“You are better, even healed, because of Butterscotch?”
“Yah, I am calmer, more solid in my thinking and feeling, and gaining back physical strength. In fact, I just got married a few months ago. Never would have happened without Butterscotch.”
I thought to myself, Butterscotch is acting as a penca leaf. He holds Johnny together and adds flavor and zest to the uniquely seasoned human being inside the python’s protective cover.
I tell my new friend that my family is about to leave and I need to go. “Thank you for sharing your story with me, Johnny. You okay if I write about you and Butterscotch in an article or a book?”
“Sure. Not a problem. I hope to see you in here again sometime. For now, Butterscotch and I will finish our Budweiser and then head for home. Have a good evening.”
“Goodbye my friend,” I say as I get up from the stool, shake his hand, pat Butterscotch on the head, and walk back outside into my familiar world.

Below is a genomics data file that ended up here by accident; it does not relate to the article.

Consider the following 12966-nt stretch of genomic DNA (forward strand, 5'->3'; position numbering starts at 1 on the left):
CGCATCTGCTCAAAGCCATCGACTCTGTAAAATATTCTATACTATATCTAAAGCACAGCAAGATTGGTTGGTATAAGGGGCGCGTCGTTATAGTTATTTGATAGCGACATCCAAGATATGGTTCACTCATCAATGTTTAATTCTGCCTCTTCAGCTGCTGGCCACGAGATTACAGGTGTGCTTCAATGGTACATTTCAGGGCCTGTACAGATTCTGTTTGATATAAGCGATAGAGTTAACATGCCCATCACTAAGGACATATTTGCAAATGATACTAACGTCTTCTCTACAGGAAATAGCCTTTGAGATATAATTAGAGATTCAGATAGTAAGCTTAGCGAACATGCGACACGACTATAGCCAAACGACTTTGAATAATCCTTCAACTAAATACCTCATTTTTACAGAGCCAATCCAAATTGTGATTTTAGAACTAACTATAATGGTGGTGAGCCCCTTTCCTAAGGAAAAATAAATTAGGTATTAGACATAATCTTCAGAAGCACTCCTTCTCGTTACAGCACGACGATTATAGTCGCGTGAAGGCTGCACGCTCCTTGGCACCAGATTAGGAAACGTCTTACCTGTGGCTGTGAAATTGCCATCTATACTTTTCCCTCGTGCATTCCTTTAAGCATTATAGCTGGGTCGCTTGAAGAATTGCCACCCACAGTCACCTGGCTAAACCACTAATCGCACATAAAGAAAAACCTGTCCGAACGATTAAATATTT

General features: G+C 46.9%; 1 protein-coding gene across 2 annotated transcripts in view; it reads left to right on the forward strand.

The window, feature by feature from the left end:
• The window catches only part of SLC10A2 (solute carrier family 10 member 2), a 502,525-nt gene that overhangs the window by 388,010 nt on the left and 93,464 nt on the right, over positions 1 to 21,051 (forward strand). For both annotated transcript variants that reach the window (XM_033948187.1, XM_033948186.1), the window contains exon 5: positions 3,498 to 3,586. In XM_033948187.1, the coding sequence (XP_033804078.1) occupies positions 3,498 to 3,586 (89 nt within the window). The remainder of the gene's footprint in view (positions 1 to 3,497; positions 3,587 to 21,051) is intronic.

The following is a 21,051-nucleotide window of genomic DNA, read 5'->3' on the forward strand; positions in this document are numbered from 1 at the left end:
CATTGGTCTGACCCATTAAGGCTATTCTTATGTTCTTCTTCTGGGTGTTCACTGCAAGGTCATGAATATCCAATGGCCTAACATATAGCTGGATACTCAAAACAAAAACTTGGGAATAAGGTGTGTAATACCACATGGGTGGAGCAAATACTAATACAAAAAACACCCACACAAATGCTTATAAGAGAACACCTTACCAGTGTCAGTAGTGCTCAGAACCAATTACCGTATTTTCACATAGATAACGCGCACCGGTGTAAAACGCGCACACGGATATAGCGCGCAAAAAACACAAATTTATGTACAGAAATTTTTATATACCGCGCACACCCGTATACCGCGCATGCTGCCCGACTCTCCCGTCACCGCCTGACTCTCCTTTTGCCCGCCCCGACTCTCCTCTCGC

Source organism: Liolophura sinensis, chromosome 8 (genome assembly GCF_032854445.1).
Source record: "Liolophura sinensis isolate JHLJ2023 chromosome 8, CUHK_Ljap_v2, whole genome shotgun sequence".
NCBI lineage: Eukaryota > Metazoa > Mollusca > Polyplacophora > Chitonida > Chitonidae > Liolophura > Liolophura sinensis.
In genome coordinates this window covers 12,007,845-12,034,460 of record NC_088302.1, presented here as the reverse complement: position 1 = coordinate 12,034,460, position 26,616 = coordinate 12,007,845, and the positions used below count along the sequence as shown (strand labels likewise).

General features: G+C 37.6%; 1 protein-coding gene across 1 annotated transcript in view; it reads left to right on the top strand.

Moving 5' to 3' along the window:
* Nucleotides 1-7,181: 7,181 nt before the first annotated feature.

I smile at the grandkids and say to myself, “I too need, maybe not a snake, but a penca in my life to wrap the seasoned changes age slowly brings. I want to hold close and savor the changes and new perspectives aging grants.”
Regardless of its form, perhaps we all need a Butterscotch in our senior years.
Written by: Hartzell Cobbs
Hartzell Cobbs is the retired CEO of Mountain States Group (now Jannus, Inc.), a diverse nonprofit human service organization.
Now Available: THE MOON at the WINDOW
***All royalties from “The Moon at the Window” go to support the work of Smart Strategies for Successful Living.